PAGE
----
Structural Declaratives:

Recall the element attribute ngFor from our template, which cycled through the restaurant names creating a selectable option for each restaurant name. This is an example of a structural declarative, a simple way for the template to know when or how many elements to generate dynamically. Another commonly used declarative is the ngIf which can be used to conditionally render data.

Application Navigation with Routing:

In addition to the injected service, our component’s constructor also received a similarly injected router. The router, whose simple implementation can be seen below, was used to pass a navigation command to the component.

This router contains two defined routes, each linked to a corresponding component-template pair. The router is utilized in the last method of the component, navigateTo, which I have replicated again for your convenience:

This is the navigateTo method which was referenced in the template, and is used to navigate to a path based on a restaurant name. Because the router conveniently houses the path-component linkage information, it is used by the method implementation to carry out the navigation event.

The second argument passed into the router’s navigation method highlights a lesser-used feature, allowing us to pass a copy of state data while navigating to a new component. In this instance, it both sets the url to the restaurant name and passes the restaurant data to the new component to be rendered there. While this offers an interesting way to accomplish component-to-component communication, the more common mechanisms are discussed in the next section.

Passing Data Between Components and Templates:

As shown prior, the double-bracket {{ componentValue }} is used to bind property values from the component into the template. However, double-bracket annotation does not provide a means to pass data between components. The standard way to pass data between components is through the use of input and output decorators.

Input and Output of Data:

The following shows an example of binding a list of restaurant names to a list of selectable options. I have provided an additional template and component below to illustrate this concept – the restaurant view template:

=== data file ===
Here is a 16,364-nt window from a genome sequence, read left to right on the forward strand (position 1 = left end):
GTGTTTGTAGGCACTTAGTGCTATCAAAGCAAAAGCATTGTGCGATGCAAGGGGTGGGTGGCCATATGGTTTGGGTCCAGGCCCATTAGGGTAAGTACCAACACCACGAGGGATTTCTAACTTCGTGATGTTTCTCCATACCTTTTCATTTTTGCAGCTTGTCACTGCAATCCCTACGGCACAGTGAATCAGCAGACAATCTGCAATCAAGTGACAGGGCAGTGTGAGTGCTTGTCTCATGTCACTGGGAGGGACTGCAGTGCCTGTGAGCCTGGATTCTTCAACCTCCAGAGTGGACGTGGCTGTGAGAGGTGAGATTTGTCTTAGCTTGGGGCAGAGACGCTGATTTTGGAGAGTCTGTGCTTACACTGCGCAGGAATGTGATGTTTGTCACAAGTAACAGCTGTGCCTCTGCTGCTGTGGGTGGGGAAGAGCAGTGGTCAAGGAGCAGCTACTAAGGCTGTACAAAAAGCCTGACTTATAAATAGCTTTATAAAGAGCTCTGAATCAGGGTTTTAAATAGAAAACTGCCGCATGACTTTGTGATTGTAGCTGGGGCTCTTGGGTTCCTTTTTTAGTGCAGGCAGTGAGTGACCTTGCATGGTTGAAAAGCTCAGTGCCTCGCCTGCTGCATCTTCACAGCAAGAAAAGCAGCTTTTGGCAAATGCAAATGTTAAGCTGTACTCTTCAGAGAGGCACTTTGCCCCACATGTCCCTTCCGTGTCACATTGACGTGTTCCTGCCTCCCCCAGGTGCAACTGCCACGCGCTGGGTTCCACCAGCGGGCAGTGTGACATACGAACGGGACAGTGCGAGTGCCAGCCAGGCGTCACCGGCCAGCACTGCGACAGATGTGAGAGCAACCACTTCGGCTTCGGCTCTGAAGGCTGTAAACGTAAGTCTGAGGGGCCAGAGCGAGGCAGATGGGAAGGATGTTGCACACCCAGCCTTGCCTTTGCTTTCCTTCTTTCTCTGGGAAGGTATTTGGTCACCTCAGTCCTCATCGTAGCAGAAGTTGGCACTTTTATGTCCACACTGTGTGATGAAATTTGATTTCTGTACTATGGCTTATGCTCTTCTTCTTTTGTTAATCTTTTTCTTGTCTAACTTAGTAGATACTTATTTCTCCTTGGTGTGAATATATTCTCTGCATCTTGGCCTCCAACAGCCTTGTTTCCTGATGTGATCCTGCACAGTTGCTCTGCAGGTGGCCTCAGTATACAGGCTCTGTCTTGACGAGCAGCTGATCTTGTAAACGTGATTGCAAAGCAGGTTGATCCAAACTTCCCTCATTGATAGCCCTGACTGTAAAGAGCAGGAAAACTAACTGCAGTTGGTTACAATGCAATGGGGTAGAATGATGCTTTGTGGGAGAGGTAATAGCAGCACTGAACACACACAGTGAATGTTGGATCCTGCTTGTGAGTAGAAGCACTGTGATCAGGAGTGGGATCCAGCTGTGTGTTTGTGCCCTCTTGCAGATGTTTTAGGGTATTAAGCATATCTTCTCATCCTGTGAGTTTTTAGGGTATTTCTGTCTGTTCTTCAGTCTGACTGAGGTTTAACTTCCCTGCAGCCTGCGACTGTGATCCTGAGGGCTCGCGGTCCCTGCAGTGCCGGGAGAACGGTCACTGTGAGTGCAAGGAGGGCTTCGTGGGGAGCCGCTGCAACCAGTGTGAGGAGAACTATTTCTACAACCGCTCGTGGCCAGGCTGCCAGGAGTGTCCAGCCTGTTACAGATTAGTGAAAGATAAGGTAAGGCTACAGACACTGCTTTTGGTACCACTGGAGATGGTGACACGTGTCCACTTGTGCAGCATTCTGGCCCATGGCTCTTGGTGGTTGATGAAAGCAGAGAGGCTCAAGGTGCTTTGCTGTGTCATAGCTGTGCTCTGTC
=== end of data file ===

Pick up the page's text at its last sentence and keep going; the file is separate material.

and the add meal component:

For the sake of clarity, please note that the corresponding restaurant view component and the full implementation of the add meal template are not shown here.

Although much of its template code is elsewhere, the add meal template itself is in fact nested inside of the restaurant view template, linking the restaurant view and add meal components together. This relationship allows data to pass unimpeded between the two components.

Observe the restaurantId member variable with the @Input decorator in the add meal component. Its value is passed from the parent to the child through the restaurant view template by using square bracket syntax [restaurantId]. Conversely, notice the @Output decorator attached to a member variable which provides an event emitter. Its value is passed from the child to the parent using the parentheses syntax (newMealAdd) in the template.

This technique provides robust, convenient, and versatile communication mechanisms while code is kept clear and concise. For example, the latter mechanism described here uses a class method to pass a new meal item up to its parent after a POST request. This allows us to render the view without an additional GET request!

Putting it all together with HTTP Requests:

At this point you are capable of working with received data, so let’s find out how to get that data from an API. There are two popular ways to accomplish this task: one way uses observables and the other uses promises. Because the majority of Angular applications favor observables, they will be our focus for the rest of this section.


A simplistic way of understanding an observable is to think of it as an object wrapper, which contains a future value (a value that will become available at some point in the future). Observables are declarative in nature because they are not executed until a consumer subscribes to them. This pattern is similar to the publish and subscribe pattern.

Fetching Data with Async Pipe and Subscription: